What are the current developments in the denim industry worldwide and in Pakistan? How big is the market & how do you see its growth potential? What difficulties do players of your kind come across?
Development is especially important in the denim market because of demands for novelty and performance. There are 2 aspects to product development of fabrics. Product development is usually thought of as creating a product for the market with significantly different colors, appearances (flat, slubs), hands (soft, raspy) or performance (stretch, permanent press).
The other aspect of product development, equally important, is product improvement, which includes reducing defects, improving performance (shrinkage, stretch, reducing costs).
The leading denim companies in the U.S. conducted extensive research into solving the mysteries of denim production, especially in dyeing and finishing. Outside the U.S., there are some denim companies in countries like Italy, Turkey and Japan that are well-known for their quality.
While most of the denim factories in the U.S. were closed by the late 1990’s, there are still 4 operations remaining, no large establishments are left, only 2 small and 2 medium operations.
The 2 small operations (Cone and Denim North America) are dedicated to high-fashion denim, while the 2 medium-sized companies rely primarily on producing large quantities of a few basic styles, but with high levels of quality.
One of the medium-sized operations, Mount Vernon, also produces significant quantities of non-denim fabrics which provide financial stability and flexibility in textile markets. The other, American Cotton Growers, also produces a line of fashion denims that are in strong demand.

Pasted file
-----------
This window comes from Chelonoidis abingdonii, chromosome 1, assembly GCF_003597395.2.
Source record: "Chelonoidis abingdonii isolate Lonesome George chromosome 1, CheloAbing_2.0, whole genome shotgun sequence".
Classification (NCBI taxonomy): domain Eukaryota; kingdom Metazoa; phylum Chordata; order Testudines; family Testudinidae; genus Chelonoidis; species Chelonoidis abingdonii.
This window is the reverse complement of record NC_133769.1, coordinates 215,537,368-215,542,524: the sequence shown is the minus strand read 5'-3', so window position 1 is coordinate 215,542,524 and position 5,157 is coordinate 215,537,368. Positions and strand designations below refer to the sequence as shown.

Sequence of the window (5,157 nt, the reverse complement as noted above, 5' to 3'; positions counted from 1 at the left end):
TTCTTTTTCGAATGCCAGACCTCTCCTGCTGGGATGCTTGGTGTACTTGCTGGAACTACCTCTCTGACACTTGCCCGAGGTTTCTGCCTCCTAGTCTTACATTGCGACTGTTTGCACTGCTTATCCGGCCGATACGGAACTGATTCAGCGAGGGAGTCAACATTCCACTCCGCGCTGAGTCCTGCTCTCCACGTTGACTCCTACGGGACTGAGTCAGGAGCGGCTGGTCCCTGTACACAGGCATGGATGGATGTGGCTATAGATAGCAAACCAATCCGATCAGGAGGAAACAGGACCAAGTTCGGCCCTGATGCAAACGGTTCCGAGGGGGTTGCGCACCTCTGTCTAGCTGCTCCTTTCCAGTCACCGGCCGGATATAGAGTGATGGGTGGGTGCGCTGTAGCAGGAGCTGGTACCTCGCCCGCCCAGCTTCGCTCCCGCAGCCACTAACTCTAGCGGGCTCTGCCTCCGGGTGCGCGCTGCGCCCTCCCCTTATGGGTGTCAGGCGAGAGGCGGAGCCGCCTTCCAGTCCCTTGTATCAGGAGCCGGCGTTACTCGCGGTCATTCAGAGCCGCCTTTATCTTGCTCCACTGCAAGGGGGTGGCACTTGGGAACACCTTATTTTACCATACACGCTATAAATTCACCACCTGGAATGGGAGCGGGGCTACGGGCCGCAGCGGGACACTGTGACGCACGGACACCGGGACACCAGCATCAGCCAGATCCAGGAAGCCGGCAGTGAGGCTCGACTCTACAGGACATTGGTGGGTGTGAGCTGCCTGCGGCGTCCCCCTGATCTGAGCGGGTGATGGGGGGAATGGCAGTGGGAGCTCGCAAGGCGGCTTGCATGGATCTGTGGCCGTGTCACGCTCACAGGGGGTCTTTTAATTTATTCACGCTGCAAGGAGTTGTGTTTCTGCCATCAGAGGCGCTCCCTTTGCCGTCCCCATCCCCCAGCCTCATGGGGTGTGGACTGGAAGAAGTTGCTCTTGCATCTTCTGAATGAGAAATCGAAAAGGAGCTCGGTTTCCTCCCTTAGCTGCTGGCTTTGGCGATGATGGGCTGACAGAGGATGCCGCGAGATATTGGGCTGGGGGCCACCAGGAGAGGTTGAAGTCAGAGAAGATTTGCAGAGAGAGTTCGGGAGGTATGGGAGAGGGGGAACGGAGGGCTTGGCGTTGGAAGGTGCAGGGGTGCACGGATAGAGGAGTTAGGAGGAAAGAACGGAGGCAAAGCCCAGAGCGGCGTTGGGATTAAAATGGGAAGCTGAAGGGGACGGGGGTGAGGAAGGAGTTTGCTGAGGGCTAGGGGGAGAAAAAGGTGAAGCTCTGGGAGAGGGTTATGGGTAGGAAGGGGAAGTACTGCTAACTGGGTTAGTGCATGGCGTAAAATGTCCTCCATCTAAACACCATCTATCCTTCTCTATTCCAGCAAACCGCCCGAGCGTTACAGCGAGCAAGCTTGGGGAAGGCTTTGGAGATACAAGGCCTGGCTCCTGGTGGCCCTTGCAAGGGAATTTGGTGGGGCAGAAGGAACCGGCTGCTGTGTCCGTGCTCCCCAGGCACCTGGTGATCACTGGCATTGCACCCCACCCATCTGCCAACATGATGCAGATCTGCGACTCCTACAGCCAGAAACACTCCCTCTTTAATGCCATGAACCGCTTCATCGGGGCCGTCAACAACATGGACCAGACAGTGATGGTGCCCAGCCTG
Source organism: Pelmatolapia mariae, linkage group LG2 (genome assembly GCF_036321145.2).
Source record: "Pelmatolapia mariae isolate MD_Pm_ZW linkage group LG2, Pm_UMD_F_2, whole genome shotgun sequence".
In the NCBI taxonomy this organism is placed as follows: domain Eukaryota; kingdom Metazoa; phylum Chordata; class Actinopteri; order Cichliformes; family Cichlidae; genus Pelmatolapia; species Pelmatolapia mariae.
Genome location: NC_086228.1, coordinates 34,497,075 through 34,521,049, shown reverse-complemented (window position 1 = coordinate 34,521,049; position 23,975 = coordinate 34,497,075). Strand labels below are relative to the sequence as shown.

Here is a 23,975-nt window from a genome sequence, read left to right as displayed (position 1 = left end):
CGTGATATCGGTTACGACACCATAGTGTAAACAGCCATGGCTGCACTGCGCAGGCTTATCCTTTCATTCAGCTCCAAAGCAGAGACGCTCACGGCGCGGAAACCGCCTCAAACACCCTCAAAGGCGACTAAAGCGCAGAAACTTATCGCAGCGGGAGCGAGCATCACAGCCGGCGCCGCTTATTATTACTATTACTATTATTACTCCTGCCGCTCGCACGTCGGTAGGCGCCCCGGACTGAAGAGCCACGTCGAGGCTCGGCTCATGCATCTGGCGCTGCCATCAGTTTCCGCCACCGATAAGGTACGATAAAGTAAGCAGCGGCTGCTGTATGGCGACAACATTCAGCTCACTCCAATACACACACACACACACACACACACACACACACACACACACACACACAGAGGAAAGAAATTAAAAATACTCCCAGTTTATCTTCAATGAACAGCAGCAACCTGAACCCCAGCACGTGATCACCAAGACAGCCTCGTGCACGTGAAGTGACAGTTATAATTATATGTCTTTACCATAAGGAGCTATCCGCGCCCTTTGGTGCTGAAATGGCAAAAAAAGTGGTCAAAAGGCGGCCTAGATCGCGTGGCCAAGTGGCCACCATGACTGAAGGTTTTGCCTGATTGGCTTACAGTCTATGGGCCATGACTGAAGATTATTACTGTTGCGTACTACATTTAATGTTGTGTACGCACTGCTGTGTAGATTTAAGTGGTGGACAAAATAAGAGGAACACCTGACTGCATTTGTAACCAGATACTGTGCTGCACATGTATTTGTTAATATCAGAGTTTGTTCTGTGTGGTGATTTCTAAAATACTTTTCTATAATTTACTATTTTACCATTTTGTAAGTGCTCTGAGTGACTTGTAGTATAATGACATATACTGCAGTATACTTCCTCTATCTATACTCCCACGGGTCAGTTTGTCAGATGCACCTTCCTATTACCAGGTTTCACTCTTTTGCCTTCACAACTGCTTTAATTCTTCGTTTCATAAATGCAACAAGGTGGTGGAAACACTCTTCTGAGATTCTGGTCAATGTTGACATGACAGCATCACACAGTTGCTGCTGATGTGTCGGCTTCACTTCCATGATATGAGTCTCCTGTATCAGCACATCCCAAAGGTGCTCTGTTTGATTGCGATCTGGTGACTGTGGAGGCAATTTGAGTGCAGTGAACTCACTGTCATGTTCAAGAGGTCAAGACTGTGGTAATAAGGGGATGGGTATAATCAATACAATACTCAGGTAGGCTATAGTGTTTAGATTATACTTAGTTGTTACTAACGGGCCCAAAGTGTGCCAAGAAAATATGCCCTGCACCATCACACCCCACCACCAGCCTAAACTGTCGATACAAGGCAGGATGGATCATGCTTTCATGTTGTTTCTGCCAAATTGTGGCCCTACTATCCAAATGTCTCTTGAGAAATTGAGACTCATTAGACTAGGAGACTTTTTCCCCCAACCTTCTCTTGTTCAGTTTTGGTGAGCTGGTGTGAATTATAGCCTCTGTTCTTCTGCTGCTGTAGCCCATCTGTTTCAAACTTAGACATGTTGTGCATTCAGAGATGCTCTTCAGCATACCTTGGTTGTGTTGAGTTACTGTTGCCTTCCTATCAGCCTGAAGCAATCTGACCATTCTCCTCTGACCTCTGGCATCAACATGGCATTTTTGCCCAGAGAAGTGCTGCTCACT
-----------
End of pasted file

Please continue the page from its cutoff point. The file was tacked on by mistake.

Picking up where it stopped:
Producing the highest-level quality denims may be the surest route to long-term success. The higher-fashion market is unpredictable and makes sudden changes that have had the effect of a financial earthquake on denim producers that struggle with specialty denim. Mixing basic and specialty denim in the same production operation can complicate manufacturing to the point where effective control is lost.
There have been thousands of different denim fabrics produced and only a few hundred have experienced significant commercial success.
With the exception of minor variations, such as the use of unusual fibers like bamboo or application of special chemicals like polyurethanes, very little truly original denim has appeared in many years.
For the most part, the same denim fabrics are re-cycled in cycles of perhaps 5 or 10 years. They merely seem to be new because of their long absence from the market. An excellent example of this is “antique” or “authentic” denim as it is called. Around1980, the U.S. denim industry had nearly eliminated all shuttle-weaving in favor of rapier or projectile weaving. The denim that we were weaving on the shuttle looms was less than a meter wide, which was no longer acceptable to the market. All of the shuttle looms were sent to the warehouse and no one expected to see them again.
Published on: 09/07/2012
DISCLAIMER: All views and opinions expressed in this column are solely of the interviewee, and they do not reflect in any way the opinion of Fibre2Fashion.com.